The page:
Let your feelings motivate you to change how you feel about yourself, says Marion Freund       

I’ve been an Executive Assistant for more than 20 years. I have seen, done, experienced, and solved so many problems and challenges, I could write a script for a TV comedy series about EAs!

I am very passionate about my profession. I have established my position and have a seat at the table, and my opinion and input are valued. I am told that I am excellent at what I am doing, and people love working with me. At work as well as in my personal life, I am resourceful, creative, and always prepared for what can go wrong. The more stressful the situation, the more hectic the team gets; I stay focused and make sure projects conclude successfully.

Nothing can shake me. But like so many others, I sometimes have episodes of days where I question myself and my capabilities. I worry about getting things wrong. If there is something I am not sure how to solve, I “fake it till I make it.” I’m afraid I will be ousted as a fraud and run out of town. If I am not available, I worry they will figure out that things run very well without me and decide to remove me. I’m afraid something I say or do could hurt or offend somebody, and people will not like me anymore. I overthink things. There were times when, if you mentioned such feelings to somebody, you would get a response of, “Oh, don’t be silly.” Or “Are you fishing for recognition and compliments?” Today there is a name for these feelings: imposter syndrome.

Loosely defined, imposter syndrome is the behavior of doubting your skills, talents, or accomplishments. You have difficulty accepting your achievements and think you just got lucky.

The Five Types of Imposter Syndrome

The Perfectionist

You micro-manage, don’t like to delegate, and must be 100%, 100% of the time.

The Superhuman

You feel you need to work harder and longer than everybody else to prove your worth.

The Natural Genius

You were always the “smart one” with straight A’s; setbacks blow your confidence and embarrass you.

The Soloist

You think you can figure things out on your own and prioritize work over your personal life.

The Expert

You measure your worth based on “what” and “how much” you know or can do, but fear being exposed as inexperienced or unknowledgeable.

It’s time that I acknowledge and celebrate my achievements and accept mistakes and setbacks as a part of the process to success. I need to validate myself better and learn to take errors seriously, not personally. Rather than beating myself up when I do something wrong, I want to see myself as a work in progress, a lifelong learner who constantly improves my skills. Instead of suppressing these feelings, I am accepting them so I can start working on getting rid of them. I will not let them hold me back but rather let them motivate me to change how I feel about myself.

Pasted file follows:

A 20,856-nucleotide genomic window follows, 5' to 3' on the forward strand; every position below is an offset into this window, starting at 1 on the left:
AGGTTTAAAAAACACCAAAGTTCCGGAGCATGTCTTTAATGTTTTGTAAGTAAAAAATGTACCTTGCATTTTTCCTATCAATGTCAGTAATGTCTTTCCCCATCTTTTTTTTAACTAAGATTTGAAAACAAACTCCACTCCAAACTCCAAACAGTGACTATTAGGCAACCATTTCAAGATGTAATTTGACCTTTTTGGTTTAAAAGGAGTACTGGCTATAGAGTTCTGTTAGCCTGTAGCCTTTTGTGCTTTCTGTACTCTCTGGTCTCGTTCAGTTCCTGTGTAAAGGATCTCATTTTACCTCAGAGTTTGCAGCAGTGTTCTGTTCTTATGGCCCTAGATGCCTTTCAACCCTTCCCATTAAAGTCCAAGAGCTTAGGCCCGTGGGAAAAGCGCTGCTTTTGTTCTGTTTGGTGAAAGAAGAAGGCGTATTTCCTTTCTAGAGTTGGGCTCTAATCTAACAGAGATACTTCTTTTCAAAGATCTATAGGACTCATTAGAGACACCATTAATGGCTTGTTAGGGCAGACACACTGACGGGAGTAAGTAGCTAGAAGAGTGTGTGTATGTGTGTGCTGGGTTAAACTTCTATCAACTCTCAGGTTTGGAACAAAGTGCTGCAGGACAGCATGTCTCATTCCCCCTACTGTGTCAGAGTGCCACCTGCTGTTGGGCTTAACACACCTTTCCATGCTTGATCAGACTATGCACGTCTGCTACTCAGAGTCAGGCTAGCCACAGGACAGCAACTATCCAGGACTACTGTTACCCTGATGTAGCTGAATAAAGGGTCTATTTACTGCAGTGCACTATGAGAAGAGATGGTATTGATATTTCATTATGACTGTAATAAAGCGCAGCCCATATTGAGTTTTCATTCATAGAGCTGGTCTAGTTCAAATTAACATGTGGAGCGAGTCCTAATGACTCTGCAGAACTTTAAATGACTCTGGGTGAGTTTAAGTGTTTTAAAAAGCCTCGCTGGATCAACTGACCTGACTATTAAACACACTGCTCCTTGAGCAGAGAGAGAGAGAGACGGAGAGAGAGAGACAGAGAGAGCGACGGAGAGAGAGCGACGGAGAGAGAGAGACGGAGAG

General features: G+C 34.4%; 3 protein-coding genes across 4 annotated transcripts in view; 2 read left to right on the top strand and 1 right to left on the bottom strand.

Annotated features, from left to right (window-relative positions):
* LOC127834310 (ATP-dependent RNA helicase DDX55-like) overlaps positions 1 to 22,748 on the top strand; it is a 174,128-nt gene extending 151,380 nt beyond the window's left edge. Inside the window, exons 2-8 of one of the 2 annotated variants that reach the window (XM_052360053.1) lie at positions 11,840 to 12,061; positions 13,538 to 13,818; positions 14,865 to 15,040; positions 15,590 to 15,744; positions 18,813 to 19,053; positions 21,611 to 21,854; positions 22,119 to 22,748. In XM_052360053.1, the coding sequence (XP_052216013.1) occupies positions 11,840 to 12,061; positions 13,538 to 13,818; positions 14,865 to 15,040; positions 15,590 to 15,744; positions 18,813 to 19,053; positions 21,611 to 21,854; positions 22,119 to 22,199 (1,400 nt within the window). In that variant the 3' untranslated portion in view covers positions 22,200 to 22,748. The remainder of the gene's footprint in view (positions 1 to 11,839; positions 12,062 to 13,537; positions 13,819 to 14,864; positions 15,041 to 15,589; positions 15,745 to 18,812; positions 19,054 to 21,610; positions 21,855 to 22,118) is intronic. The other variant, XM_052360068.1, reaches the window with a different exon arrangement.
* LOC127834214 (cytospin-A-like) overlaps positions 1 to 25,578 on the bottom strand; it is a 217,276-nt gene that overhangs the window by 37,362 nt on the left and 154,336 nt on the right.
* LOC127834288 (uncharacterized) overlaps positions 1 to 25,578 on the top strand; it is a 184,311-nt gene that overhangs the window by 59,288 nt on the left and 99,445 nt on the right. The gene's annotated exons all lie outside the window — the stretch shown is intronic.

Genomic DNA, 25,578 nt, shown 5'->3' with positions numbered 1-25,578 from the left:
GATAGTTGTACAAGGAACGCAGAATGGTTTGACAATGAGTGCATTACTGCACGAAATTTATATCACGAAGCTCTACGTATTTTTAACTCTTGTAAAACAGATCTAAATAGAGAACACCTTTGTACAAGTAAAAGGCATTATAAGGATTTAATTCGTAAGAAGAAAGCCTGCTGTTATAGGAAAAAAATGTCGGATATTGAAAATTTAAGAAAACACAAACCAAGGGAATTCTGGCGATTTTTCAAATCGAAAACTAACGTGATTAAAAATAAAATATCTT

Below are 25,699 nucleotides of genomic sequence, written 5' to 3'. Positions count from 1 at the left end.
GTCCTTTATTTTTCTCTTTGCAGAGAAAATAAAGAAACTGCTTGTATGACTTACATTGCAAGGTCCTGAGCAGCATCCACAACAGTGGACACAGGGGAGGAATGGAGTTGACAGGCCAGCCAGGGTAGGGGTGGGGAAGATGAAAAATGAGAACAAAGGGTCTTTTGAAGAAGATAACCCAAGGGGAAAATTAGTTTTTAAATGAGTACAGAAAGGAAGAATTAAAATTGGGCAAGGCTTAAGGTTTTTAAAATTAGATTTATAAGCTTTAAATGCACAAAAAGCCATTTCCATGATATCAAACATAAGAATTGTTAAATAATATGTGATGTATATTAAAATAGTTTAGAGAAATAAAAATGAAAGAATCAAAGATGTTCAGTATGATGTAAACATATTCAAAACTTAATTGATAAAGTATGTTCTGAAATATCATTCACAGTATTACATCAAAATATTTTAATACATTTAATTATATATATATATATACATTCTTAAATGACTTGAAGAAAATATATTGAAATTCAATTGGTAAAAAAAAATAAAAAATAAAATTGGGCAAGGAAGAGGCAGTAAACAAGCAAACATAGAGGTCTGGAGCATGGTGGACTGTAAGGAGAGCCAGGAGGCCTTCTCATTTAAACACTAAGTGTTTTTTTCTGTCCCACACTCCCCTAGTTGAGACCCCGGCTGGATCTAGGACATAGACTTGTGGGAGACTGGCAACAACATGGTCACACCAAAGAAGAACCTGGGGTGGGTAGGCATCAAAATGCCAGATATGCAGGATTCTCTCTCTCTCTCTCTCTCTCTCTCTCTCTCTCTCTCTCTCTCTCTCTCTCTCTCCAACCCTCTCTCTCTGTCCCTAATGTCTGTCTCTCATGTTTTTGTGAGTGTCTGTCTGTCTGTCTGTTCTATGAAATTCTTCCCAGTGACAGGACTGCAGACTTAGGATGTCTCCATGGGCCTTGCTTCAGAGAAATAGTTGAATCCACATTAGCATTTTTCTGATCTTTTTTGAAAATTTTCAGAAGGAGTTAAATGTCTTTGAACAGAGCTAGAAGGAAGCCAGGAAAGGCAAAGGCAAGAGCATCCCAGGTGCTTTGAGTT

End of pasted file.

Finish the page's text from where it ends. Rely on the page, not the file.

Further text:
Every time these negative thoughts come along, I will rationally assess them for the unfounded and destructive emotions they are. I will recognize my skills, abilities, and experience and celebrate my achievements and successes. When I get these feelings, it means I’ve successfully achieved something. It doesn’t mean I was just lucky; I am working hard for my accomplishments. I don’t want my fear to hold me back – I want to enjoy my success.

It won’t happen overnight. It will be a process where I need to constantly remind myself not to give in to the bad feelings. Maybe on the way on my journey, I will meet others with the same experience, and I can support and encourage them to do the same. 

My first step is admitting, sharing, and talking about these feelings to stop them from festering hidden in my mind, which is what I am doing with this article.

Marion Freund is a multi-cultural Strategic Business Partner with over 20 years of international experience. She is passionate about collaborating with leaders to successfully achieve their goals. Marion is a lifelong learner, known for helping and ... (Read More)

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